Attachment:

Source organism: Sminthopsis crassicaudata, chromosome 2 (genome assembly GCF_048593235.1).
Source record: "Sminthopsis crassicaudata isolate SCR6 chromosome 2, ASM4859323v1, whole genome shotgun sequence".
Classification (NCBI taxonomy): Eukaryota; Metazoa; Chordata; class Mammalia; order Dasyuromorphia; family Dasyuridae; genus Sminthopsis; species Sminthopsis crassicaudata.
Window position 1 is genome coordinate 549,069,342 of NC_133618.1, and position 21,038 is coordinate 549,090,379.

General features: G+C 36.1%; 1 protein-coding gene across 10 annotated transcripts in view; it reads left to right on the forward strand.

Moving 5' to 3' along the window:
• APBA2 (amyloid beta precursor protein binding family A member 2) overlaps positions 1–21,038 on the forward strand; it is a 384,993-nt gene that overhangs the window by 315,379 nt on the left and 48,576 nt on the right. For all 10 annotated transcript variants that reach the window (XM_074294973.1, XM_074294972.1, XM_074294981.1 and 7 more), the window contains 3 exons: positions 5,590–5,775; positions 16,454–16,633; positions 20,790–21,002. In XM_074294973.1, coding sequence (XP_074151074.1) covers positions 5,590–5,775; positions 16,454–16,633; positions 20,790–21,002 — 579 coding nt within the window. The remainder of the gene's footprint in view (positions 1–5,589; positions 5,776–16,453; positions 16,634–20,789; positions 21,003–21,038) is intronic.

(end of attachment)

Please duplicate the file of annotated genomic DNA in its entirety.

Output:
Source organism: Sminthopsis crassicaudata, chromosome 2 (genome assembly GCF_048593235.1).
Source record: "Sminthopsis crassicaudata isolate SCR6 chromosome 2, ASM4859323v1, whole genome shotgun sequence".
Classification (NCBI taxonomy): Eukaryota; Metazoa; Chordata; class Mammalia; order Dasyuromorphia; family Dasyuridae; genus Sminthopsis; species Sminthopsis crassicaudata.
Window position 1 is genome coordinate 549,069,342 of NC_133618.1, and position 21,038 is coordinate 549,090,379.

General features: G+C 36.1%; 1 protein-coding gene across 10 annotated transcripts in view; it reads left to right on the forward strand.

Moving 5' to 3' along the window:
• APBA2 (amyloid beta precursor protein binding family A member 2) overlaps positions 1–21,038 on the forward strand; it is a 384,993-nt gene that overhangs the window by 315,379 nt on the left and 48,576 nt on the right. For all 10 annotated transcript variants that reach the window (XM_074294973.1, XM_074294972.1, XM_074294981.1 and 7 more), the window contains 3 exons: positions 5,590–5,775; positions 16,454–16,633; positions 20,790–21,002. In XM_074294973.1, coding sequence (XP_074151074.1) covers positions 5,590–5,775; positions 16,454–16,633; positions 20,790–21,002 — 579 coding nt within the window. The remainder of the gene's footprint in view (positions 1–5,589; positions 5,776–16,453; positions 16,634–20,789; positions 21,003–21,038) is intronic.